Starting School Separation Anxiety – Coping With Tears

It’s getting to that time of year when lots of children are getting ready for their first day at kindergarten or school. Some kids sail through it and find it super exciting  and others can be full of worries and a fear of the unknown and of course there’s a whole mix of feelings between the two extremes. And as parents those emotional responses are often just as real and powerful for us too.

Lots of children can get separation anxiety when they're starting school or kindergarten or going through a year group transition. It's heartbreaking for us parents to see our children upset isn't it? As a teacher and a parent I discuss ways to cope with your child's tears and best support their needs at these difficult times.

Today I wanted to chat about separation anxiety and dealing with tears at goodbye time. There are lots of articles out there full of practical tips to help kids with starting school. But what if you’ve done the practical things needed such as equipping your child with the personal dressing and toileting skills they need and you’ve done all the recommended pre-school visits. You’ve got them used to wearing the uniform, you’ve met the teacher, you’ve got into the new morning routine weeks before hand, you’ve read all the books and are wearing the t-shirt of school readiness!

You are as darn school ready as a family can be and yet… when the big day arrives your child’s face crumples when it comes to saying goodbye and the tears start flowing?!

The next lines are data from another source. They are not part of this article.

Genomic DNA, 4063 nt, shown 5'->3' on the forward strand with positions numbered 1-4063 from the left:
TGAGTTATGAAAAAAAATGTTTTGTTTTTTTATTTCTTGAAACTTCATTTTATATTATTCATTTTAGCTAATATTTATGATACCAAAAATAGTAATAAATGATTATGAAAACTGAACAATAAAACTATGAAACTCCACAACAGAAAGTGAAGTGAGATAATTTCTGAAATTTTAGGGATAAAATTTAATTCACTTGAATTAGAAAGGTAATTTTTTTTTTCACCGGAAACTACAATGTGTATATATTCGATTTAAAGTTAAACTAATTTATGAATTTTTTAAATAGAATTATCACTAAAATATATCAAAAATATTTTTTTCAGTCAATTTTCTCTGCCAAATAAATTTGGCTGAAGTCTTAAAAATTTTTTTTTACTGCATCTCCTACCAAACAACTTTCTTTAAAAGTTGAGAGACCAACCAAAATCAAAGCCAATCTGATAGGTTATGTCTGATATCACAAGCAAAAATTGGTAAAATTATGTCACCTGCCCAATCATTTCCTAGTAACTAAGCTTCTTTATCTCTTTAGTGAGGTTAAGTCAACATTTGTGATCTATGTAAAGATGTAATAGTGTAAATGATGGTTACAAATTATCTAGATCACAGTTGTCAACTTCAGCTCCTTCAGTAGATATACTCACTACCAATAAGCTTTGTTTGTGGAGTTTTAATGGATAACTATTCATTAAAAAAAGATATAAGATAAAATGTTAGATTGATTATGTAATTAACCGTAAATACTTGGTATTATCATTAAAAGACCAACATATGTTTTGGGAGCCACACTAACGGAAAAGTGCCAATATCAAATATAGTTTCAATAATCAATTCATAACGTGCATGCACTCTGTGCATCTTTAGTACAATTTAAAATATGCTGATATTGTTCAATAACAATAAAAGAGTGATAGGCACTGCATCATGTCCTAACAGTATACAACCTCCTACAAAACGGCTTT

I’ve been there and done that and know that as a parent I don’t think there’s much worse than having to leave your distressed child. I’ve also been a teacher and the one left with five sobbing children and twenty others that are all ready to get started with their day and believe me that’s tough too!

What Not To Say When Dealing With Separation Anxiety

I was prompted to write this article because when faced with a crying child at the classroom door in both teacher and parent roles I’ve so often heard well meaning parents tell their child “Don’t be silly”, “Stop crying“, “Don’t be daft“, “There’s nothing to cry about“, “Big boys don’t cry” and the such like. It breaks my heart to hear these phrases it really does!

The emotions the child is feeling aren’t silly, or daft, they are real, important and need to be addressed. Big boys and girls do and should be allowed to cry and these little poppets have something to cry about right now, they are saying goodbye to you and you are their world, you are their everything. They have a right to feel unsure and sad!

If our children are sad and tearful at saying goodbye time then firstly we should be inwardly rejoicing that they can express those feelings and aren’t bottling them up, how harmful would that be?